Nick Symmonds of the U.S. reacts after his men's 800m semi-final during the London 2012 Olympic Games at the Olympic Stadium

Nick Symmonds backs gambling at track and field meets

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Nick Symmonds is at it again.

The Paris Hilton-dating, tattoo-sponsorship-displaying, beer mile-running U.S. Olympian offered a tip to improve track and field’s popularity while at the Edmonton International Track Classic on Saturday.

Gambling.

On the track, Symmonds, 28, edged fellow 2012 Olympian Duane Solomon in the 800 meters. Symmonds won in 1 minute, 44.86 seconds, .05 better than Solomon. It was Solomon who beat out Symmonds by .13 for fourth place in the blazing fast 800 at the London Olympics.

Symmonds complimented the Edmonton meet but believes the sport can do more to lure fans. Here’s what he told the Edmonton Journal:

“Look at Zurich (the Weltklasse meet on the IAAF’s major-league Diamond League circuit). I would argue that it’s the greatest non-championship meeting in the world. You walk in, you get a booklet with all the stats and odds for all the athletes. You go to (a betting kiosk) and put down (on an athlete) and you’ve got a horse in the race.

“Maybe you pick an underdog, and you’re cheering as hard for that underdog as you’d be cheering for (Jamaican superstar Usain) Bolt out there.

“Because, if you’ve got a little bit invested in there, it’s a lot more fun, carefree attitude. Let’s not make track and field this serious thing where you feel intimidated by the athletes, you’re out there haveing fun with them.”

In other notable results from the Edmonton meet, Lolo Jones took the 100 hurdles in 12.49, 2012 Olympic bronze medalist Warren Weir won the 200 in 19.90, and the Tampa Bay Buccaneers’ Jeff Demps was third in the 100 in 10.02, all wind-aided times.

More tips from Symmonds:

“Pop culture has a short attention span and likes booze and gambling. Why don’t we give ‘em an abbreviated meet — like this meet is perfect. It’s two-and-a-half hours with something always going on.

“I’m about as diehard a track fan as you’re going to find and I don’t want to sit out under the sun for eight hours to watch a really slow, poorly run track meet.

“I certainly don’t want to do it on a Saturday afternoon without a beer in my hand.”

Ida Keeling, 100 years old, sets world record at Penn Relays (video)

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Ida Keeling electrified the Penn Relays crowd with her 100-meter dash in 1 minute, 17.33 seconds on Saturday afternoon.

Keeling set a world record for fastest 100m by a woman 100 years and older. There is no data on USA Track and Field and masters athletics websites for a previous record holder.

“I’ll be 101 in a couple of weeks,” Keeling pointed out to NBC Sports’ Carolyn Manno after the race, a mixed-gender event for athletes 80 and older. “I’ve never seen nothing like this crowd. Maybe that’s what the excitement was.”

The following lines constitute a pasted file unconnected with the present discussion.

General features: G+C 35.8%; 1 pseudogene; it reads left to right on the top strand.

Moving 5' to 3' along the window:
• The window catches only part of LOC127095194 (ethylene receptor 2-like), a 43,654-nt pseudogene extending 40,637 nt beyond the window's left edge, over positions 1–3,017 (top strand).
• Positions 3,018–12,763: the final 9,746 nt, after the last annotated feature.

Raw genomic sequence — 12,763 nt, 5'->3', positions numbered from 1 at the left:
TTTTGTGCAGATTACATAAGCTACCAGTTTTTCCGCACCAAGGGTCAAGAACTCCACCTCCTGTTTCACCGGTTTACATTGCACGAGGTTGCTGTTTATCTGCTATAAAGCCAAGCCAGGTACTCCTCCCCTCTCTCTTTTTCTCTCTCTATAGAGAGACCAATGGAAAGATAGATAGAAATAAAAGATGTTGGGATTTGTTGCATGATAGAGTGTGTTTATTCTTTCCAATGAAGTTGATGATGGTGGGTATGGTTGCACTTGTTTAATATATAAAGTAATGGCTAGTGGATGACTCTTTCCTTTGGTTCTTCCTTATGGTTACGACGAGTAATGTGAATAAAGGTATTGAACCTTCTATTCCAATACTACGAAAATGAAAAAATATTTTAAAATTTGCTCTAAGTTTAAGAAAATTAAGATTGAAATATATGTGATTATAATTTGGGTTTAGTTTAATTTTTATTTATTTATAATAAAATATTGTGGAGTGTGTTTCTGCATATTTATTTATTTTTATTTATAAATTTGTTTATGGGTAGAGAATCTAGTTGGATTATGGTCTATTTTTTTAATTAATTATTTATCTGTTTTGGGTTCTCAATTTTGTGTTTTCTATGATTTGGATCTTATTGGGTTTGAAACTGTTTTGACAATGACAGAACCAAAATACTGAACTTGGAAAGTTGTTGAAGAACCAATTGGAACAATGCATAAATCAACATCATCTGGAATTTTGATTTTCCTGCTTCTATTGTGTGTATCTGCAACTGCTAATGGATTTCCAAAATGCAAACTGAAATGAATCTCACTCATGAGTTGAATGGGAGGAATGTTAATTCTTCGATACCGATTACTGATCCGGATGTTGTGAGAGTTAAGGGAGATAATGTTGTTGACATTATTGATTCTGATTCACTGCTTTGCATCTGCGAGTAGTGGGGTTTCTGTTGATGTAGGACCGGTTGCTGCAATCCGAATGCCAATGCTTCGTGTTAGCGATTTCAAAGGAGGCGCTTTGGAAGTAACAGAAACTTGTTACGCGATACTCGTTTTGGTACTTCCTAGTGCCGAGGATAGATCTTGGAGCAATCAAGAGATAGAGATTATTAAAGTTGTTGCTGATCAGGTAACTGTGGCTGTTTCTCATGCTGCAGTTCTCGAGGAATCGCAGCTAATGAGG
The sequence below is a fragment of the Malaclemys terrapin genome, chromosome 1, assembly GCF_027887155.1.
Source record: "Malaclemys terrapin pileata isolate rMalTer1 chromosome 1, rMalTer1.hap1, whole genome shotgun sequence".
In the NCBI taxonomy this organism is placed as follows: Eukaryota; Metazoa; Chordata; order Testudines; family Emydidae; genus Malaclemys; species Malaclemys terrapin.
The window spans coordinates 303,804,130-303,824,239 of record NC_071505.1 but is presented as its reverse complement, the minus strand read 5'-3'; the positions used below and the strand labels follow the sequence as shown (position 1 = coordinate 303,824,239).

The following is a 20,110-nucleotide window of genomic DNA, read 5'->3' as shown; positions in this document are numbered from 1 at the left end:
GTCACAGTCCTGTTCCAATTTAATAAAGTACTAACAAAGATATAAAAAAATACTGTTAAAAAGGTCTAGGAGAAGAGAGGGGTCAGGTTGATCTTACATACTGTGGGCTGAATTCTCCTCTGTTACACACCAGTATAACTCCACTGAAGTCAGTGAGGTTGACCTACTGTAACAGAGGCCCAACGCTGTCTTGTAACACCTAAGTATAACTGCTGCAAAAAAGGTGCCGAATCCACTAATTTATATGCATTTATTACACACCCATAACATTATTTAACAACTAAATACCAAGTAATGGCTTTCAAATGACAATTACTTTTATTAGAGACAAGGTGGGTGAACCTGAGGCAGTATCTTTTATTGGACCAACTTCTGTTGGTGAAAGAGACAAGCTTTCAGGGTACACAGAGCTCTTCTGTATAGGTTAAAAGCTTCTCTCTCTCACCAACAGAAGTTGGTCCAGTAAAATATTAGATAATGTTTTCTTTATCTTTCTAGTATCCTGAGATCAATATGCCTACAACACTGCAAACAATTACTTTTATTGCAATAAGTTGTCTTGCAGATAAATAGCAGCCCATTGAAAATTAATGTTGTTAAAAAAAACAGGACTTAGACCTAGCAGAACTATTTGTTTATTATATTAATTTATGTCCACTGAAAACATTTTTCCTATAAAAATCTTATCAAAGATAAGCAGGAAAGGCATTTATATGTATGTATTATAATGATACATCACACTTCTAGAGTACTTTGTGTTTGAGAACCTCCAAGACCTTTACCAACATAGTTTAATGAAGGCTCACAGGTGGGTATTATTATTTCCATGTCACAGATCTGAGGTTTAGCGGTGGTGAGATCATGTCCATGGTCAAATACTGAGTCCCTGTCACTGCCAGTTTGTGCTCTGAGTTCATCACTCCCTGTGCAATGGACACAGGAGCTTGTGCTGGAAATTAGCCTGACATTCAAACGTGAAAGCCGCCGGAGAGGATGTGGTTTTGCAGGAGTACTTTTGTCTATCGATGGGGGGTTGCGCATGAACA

Keeling’s advice?

“Love yourself, do what you have to do and what you want to do,” she said. “Eat for nutrition, not for taste. And exercise at least once a day.”

More on Keeling is here.

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U.S. sprinters past, present trade relay barbs

Justin Gatlin
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PHILADELPHIA (AP) — The only loss for the Americans at the Penn Relays came in the men’s 4x100m, as the U.S. team bobbled its victory away on a bad baton handoff between Tyson Gay and Isiah Young for the final leg, which led to a disqualification.

Mike Rodgers and Justin Gatlin gave the Americans an early lead in the race, and things were moving along well during Gay’s third leg. But the muffed handoff for the final leg cost the Americans. Both the winning Jamaican squad and the second American team surpassed them.

Young finished third, but the team was disqualified because the handoff occurred outside the pass zone. The second U.S. team of Sean McLean, Wallace Spearman, Calesio Newman and Remontay McLain finished in 39.02.

The mistake led to some inflammatory comments from U.S. great Leroy Burrell about continued problems with handoffs by U.S. relay teams.

“Well, I think we’ve got to put our team together a little earlier, possibly,” Burrell said in a television interview. “I think, we’ve had the same coaches working with these guys for many years, and we’ve had failure after failure. So it’s possible that, you know, it might be time for a bit of a regime change with the leadership.

“I think the athletes have to be the catalysts that make that happen. There’s no reason why we shouldn’t be able to get the stick around. I saw thousands of relay teams yesterday — maybe not thousands, but hundreds of relay teams get it around. But the professionals can’t. That’s just not good for our sport.”

Rodgers didn’t take kindly to those remarks.

“People keep pointing their fingers and downing us, but nobody has ever tried to come out there and help us,” he said. “Nobody from the past. Not Carl [Lewis] or Leroy. They haven’t been out there. I can’t really respect their opinions because they’re supposed to be leaders in our sport and in the USA, and they’re not coming out there to drop some knowledge on us, so I don’t care what they have to say.”

Lewis criticized U.S. relays in March.

Gatlin was equally critical of Burrell.

“I’m tired of people who have been part of Team USA take shots at Team USA,” Gatlin said. “To put us in the same boat as high schoolers is insulting.”

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